• Take care of your child’s physical health. Make sure your child eats a healthy diet and gets the right amount of sleep and exercise every day. Offer healthy food choices and be careful not to label some foods as “bad.” Teach children to avoid alcohol, caffeine, nicotine, and drugs.
  • Check your child’s medicines. Tell all healthcare providers who treat your child about all medicines the child takes.
  • Contact your healthcare provider or therapist if you have any questions or your child’s symptoms seem to be getting worse.

Ask your child if she is feeling suicidal or has done anything to hurt herself. Get emergency care if your child has ideas of suicide or harming others or harming herself.

What can be done to help prevent bulimia?

  • Learn all you can about bulimia. Help your child avoid TV programs, movies, magazines, or websites that emphasize being thin instead of being healthy. Teach your older child to question advertisements or articles that make her feel bad about her body shape or size. Are they are trying to sell something? Is what they say and show true? Or, have the pictures been air-brushed or computer generated to make the person look so perfect?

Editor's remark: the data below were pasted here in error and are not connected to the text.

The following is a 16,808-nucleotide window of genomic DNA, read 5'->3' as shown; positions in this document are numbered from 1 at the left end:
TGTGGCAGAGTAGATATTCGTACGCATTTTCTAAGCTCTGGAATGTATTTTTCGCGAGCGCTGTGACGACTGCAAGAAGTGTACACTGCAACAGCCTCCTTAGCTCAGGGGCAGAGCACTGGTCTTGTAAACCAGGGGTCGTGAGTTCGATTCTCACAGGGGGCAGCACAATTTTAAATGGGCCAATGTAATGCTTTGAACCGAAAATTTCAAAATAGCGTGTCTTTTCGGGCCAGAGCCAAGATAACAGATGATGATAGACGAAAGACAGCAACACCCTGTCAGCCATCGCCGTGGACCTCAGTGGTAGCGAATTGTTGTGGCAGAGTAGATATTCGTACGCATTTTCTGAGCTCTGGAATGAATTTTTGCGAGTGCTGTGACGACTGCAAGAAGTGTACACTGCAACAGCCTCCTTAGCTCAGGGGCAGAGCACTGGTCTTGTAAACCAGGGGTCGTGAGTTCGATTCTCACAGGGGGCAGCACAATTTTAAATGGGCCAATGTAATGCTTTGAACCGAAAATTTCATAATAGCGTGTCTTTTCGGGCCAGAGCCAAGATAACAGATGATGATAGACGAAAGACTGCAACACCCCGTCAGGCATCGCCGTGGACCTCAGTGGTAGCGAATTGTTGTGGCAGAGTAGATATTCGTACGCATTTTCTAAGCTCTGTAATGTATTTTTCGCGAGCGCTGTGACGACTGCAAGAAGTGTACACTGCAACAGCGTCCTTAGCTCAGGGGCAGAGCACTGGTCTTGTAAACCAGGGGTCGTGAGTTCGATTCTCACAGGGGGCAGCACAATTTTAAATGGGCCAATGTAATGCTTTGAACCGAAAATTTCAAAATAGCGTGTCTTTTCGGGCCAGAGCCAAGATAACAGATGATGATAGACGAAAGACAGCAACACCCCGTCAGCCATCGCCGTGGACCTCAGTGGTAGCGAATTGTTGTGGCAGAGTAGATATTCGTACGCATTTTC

• Remind your child to eat a variety of foods in healthy amounts. No single food is always bad or always good.
  • Teach your child that body fat and weight gain are not shameful, and do not mean that your child is lazy, worthless, or a bad person. Also avoid judging other people based on their weight or shape. Never say to your child or others, “I will like you better if you lose weight, don’t eat so much, or change your body shape.”
  • Be a model of healthy self-esteem and body image. Teach your child to accept her body’s unique shape and size. It is much more important to be healthy than to be skinny. Teach your child to value herself and others based on goals, accomplishments, talents, and character.

For more information, contact:

Developed by RelayHealth.
Pediatric Advisor 2015.1 published by RelayHealth.
Last modified: 2013-06-13
Last reviewed: 2014-01-08
This content is reviewed periodically and is subject to change as new health information becomes available. The information is intended to inform and educate and is not a replacement for medical evaluation, advice, diagnosis or treatment by a healthcare professional.
Copyright ©1986-2015 McKesson Corporation and/or one of its subsidiaries. All rights reserved.